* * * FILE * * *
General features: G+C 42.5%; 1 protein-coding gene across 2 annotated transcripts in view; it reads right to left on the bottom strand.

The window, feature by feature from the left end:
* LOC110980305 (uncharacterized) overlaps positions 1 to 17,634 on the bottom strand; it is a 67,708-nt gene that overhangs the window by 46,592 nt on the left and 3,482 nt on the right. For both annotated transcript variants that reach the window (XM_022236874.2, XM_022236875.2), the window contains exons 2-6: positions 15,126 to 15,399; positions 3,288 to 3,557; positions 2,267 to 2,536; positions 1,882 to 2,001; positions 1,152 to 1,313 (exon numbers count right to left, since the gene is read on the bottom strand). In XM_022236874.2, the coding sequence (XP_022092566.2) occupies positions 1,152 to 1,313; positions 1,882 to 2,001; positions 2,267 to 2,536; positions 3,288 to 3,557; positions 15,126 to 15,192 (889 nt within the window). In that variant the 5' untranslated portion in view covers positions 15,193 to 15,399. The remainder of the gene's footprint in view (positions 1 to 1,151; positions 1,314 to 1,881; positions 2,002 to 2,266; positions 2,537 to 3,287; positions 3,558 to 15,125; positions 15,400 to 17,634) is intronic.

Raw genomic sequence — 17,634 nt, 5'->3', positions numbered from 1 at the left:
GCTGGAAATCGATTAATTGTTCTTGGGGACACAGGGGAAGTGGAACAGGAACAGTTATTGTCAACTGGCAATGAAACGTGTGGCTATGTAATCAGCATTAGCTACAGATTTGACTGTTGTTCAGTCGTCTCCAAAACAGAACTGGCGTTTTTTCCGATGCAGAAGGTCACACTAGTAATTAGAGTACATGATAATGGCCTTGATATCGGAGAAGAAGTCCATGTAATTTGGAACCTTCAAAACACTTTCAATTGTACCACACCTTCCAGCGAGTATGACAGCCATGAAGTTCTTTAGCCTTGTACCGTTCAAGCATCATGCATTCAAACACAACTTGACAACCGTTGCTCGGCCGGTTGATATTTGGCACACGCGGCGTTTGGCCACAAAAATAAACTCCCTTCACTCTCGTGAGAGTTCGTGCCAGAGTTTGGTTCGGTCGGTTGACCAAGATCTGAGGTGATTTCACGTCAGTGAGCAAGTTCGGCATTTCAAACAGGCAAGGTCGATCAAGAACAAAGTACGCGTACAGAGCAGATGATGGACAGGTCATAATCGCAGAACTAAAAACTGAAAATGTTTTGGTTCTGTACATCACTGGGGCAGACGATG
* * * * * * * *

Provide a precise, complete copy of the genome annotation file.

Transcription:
General features: G+C 42.5%; 1 protein-coding gene across 2 annotated transcripts in view; it reads right to left on the bottom strand.

The window, feature by feature from the left end:
* LOC110980305 (uncharacterized) overlaps positions 1 to 17,634 on the bottom strand; it is a 67,708-nt gene that overhangs the window by 46,592 nt on the left and 3,482 nt on the right. For both annotated transcript variants that reach the window (XM_022236874.2, XM_022236875.2), the window contains exons 2-6: positions 15,126 to 15,399; positions 3,288 to 3,557; positions 2,267 to 2,536; positions 1,882 to 2,001; positions 1,152 to 1,313 (exon numbers count right to left, since the gene is read on the bottom strand). In XM_022236874.2, the coding sequence (XP_022092566.2) occupies positions 1,152 to 1,313; positions 1,882 to 2,001; positions 2,267 to 2,536; positions 3,288 to 3,557; positions 15,126 to 15,192 (889 nt within the window). In that variant the 5' untranslated portion in view covers positions 15,193 to 15,399. The remainder of the gene's footprint in view (positions 1 to 1,151; positions 1,314 to 1,881; positions 2,002 to 2,266; positions 2,537 to 3,287; positions 3,558 to 15,125; positions 15,400 to 17,634) is intronic.

Raw genomic sequence — 17,634 nt, 5'->3', positions numbered from 1 at the left:
GCTGGAAATCGATTAATTGTTCTTGGGGACACAGGGGAAGTGGAACAGGAACAGTTATTGTCAACTGGCAATGAAACGTGTGGCTATGTAATCAGCATTAGCTACAGATTTGACTGTTGTTCAGTCGTCTCCAAAACAGAACTGGCGTTTTTTCCGATGCAGAAGGTCACACTAGTAATTAGAGTACATGATAATGGCCTTGATATCGGAGAAGAAGTCCATGTAATTTGGAACCTTCAAAACACTTTCAATTGTACCACACCTTCCAGCGAGTATGACAGCCATGAAGTTCTTTAGCCTTGTACCGTTCAAGCATCATGCATTCAAACACAACTTGACAACCGTTGCTCGGCCGGTTGATATTTGGCACACGCGGCGTTTGGCCACAAAAATAAACTCCCTTCACTCTCGTGAGAGTTCGTGCCAGAGTTTGGTTCGGTCGGTTGACCAAGATCTGAGGTGATTTCACGTCAGTGAGCAAGTTCGGCATTTCAAACAGGCAAGGTCGATCAAGAACAAAGTACGCGTACAGAGCAGATGATGGACAGGTCATAATCGCAGAACTAAAAACTGAAAATGTTTTGGTTCTGTACATCACTGGGGCAGACGATG